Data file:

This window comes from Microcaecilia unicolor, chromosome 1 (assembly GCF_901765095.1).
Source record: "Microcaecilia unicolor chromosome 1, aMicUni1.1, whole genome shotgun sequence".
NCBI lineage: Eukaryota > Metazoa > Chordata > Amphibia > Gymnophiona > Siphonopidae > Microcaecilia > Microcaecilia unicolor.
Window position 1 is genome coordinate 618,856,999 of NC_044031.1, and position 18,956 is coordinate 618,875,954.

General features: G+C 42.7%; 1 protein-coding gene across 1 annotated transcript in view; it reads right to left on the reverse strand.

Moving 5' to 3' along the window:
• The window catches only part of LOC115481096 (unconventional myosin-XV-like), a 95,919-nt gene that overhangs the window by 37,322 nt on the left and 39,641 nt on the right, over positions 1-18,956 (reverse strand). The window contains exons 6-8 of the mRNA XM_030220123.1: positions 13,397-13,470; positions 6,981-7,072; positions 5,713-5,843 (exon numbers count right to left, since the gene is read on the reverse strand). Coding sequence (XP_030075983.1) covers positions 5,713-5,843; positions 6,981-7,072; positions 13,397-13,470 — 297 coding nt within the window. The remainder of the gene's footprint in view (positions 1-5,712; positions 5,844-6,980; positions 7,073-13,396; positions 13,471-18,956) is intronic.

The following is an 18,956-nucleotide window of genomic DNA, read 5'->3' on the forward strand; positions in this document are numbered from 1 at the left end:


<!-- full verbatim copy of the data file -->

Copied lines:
This window comes from Microcaecilia unicolor, chromosome 1 (assembly GCF_901765095.1).
Source record: "Microcaecilia unicolor chromosome 1, aMicUni1.1, whole genome shotgun sequence".
NCBI lineage: Eukaryota > Metazoa > Chordata > Amphibia > Gymnophiona > Siphonopidae > Microcaecilia > Microcaecilia unicolor.
Window position 1 is genome coordinate 618,856,999 of NC_044031.1, and position 18,956 is coordinate 618,875,954.

General features: G+C 42.7%; 1 protein-coding gene across 1 annotated transcript in view; it reads right to left on the reverse strand.

Moving 5' to 3' along the window:
• The window catches only part of LOC115481096 (unconventional myosin-XV-like), a 95,919-nt gene that overhangs the window by 37,322 nt on the left and 39,641 nt on the right, over positions 1-18,956 (reverse strand). The window contains exons 6-8 of the mRNA XM_030220123.1: positions 13,397-13,470; positions 6,981-7,072; positions 5,713-5,843 (exon numbers count right to left, since the gene is read on the reverse strand). Coding sequence (XP_030075983.1) covers positions 5,713-5,843; positions 6,981-7,072; positions 13,397-13,470 — 297 coding nt within the window. The remainder of the gene's footprint in view (positions 1-5,712; positions 5,844-6,980; positions 7,073-13,396; positions 13,471-18,956) is intronic.

The following is an 18,956-nucleotide window of genomic DNA, read 5'->3' on the forward strand; positions in this document are numbered from 1 at the left end: